fluffy n. If you’re not familiar with the term, a fluffy—known in Australia as a baby cino—is basically a tiny cup filled with froth and sprinkled with chocolate for children, allowing them to think of themselves as coffee-swilling adults.

Courtesy of the Double-Tongued Dictionary, where you can find more neologisms about many diverse topics other than food.


Recent Batch of New Food Words

Thu, Oct 2 • 0

doughing in n. Recently, Whyte brewed a batch of American pale ale in her kitchen using hops she grew in her backyard. First, she heated five gallons of water on her stove to about 150 to 160 degrees. She poured it into a bucket full of malted barley—a process called “doughing in.”

mistelle n. Pedneault also produces an iced apple mistelle—with alcohol added to bring it to 20 per cent and served frosty, it’s Quebec’s version of ice wine—and is often paired on local menus with foie gras.

louching n. Specially designed for the purpose, it’s shallow-to-flat bowl is decoratively slotted, and a cube of sugar is laid on top. Very slowly, ice cold water is dripped over the sugar cube and slowly drops into the absinthe. That nectar first turns the liquor an eerie shade of milky green and, gradually, a cloud-like opalescent. This technique is called la louche, or louching.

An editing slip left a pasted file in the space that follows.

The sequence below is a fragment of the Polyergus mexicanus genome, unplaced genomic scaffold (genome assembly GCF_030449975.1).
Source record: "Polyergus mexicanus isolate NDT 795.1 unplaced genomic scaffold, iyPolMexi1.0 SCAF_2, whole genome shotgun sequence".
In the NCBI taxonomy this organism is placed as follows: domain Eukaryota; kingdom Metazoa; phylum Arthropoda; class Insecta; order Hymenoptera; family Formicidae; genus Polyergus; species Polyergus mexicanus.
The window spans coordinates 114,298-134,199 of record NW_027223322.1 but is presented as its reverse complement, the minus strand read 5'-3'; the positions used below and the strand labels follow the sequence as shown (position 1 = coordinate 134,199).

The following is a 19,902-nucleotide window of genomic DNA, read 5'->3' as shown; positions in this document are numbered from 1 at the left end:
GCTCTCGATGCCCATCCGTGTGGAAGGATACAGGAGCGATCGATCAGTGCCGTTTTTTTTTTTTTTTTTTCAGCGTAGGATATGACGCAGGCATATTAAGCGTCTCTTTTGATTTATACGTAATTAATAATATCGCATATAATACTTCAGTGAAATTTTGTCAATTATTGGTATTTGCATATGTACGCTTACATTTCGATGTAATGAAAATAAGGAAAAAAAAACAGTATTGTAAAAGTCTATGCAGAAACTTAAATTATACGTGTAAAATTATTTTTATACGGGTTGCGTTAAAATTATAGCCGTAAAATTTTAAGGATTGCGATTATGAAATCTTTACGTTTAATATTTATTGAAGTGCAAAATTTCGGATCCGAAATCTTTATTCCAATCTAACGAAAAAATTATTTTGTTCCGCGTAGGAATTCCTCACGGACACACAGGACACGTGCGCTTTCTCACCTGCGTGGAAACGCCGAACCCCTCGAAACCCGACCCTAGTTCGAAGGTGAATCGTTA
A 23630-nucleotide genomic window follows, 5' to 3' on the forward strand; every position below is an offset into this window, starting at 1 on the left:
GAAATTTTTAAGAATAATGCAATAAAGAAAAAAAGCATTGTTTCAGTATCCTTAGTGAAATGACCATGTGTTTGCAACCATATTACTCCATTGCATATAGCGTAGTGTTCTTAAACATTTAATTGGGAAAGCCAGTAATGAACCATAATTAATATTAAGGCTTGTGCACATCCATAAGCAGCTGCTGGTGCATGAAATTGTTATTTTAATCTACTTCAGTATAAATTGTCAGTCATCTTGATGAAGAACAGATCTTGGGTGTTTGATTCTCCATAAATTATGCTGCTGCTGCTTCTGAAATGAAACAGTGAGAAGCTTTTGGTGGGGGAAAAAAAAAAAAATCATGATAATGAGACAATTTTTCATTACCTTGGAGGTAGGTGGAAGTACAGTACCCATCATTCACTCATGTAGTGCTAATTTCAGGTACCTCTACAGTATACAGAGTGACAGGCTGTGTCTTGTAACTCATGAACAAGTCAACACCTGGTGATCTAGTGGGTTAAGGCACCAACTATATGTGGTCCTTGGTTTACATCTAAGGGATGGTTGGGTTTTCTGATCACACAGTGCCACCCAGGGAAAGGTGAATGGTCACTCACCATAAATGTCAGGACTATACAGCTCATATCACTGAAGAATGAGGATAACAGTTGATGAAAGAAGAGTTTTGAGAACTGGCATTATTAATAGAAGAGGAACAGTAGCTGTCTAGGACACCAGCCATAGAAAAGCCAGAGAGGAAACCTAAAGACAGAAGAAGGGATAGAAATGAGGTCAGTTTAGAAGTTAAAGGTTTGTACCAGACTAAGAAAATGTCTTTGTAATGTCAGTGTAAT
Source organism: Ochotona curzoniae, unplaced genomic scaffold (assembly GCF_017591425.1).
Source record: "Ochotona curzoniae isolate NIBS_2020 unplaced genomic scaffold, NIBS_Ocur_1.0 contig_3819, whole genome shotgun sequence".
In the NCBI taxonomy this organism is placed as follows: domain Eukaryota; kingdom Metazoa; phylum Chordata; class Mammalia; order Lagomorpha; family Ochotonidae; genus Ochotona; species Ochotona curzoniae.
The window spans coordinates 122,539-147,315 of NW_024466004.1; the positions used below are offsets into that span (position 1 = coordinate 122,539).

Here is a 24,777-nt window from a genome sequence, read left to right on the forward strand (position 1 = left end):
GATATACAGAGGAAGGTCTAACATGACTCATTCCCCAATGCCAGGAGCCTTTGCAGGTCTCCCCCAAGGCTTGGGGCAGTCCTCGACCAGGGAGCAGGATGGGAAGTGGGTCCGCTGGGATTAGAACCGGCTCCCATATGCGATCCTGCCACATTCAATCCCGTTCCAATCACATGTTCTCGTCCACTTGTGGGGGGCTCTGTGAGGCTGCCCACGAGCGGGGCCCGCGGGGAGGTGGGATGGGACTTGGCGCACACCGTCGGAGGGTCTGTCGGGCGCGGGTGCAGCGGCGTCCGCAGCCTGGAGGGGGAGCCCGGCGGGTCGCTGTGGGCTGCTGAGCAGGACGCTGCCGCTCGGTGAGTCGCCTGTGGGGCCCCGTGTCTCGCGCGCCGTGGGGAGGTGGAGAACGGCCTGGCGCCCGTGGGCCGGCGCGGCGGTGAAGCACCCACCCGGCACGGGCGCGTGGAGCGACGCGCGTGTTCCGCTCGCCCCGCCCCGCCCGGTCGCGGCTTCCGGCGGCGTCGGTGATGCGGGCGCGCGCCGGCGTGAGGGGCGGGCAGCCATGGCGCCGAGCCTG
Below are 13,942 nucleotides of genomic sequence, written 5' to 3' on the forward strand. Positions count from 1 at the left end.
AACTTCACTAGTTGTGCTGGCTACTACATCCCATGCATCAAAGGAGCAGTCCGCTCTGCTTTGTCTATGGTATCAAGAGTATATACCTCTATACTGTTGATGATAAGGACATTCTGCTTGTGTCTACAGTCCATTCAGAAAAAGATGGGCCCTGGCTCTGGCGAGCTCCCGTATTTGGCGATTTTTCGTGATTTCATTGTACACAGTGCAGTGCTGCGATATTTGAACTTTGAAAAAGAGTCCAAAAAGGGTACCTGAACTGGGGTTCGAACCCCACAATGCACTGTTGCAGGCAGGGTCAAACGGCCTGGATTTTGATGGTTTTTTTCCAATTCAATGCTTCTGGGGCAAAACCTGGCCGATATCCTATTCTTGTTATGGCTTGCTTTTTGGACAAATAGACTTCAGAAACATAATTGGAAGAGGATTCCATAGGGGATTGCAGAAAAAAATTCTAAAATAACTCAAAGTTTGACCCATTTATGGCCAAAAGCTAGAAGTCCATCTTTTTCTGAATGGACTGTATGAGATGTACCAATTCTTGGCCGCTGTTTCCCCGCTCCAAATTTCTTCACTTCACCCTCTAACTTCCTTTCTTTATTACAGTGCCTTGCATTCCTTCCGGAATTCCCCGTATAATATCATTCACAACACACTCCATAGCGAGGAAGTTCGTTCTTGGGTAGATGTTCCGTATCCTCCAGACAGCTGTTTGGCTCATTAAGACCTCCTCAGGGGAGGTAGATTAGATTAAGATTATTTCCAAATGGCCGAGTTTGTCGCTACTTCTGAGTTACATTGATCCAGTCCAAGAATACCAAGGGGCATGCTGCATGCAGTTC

fat washing n. Although in this case it’s bacon-flavored bourbon, and the process, known as a fat washing, is different from a typical infusion. Essentially, beverage director Paul Westerkamp renders bacon, combines the grease with Woodford Reserve bourbon, freezes it, pokes a hole in the upper frozen layer, and then drains and filters the liquid.

night lunch n. As our lovely little girl, Anna, came early, we had to spend a few extra weeks in the hospital with her. My wife and I learned a few things.…There’s a mystical fourth meal around 9pm called “night lunch.

From the Double-Tongued Dictionary


Recent Food Neologisms

Tue, Feb 5 • 0

flossy adj. Most of the good Portland restaurants serve what is known as “flossy” food (for fresh, local, organic, sustainable, seasonable). Flossies are people who believe in these ideals and try to eat in that manner.

foodshed n. the area which can, or is sufficient to, provide food for a given location.

meat diaper n. the absorbent pad packaged between a (styrofoam) tray and meat for sale.

smash cake n. a celebratory cake intended to be destroyed, especially by a child.

For more, food-related or no, check out The Double-Tongued Dictionary.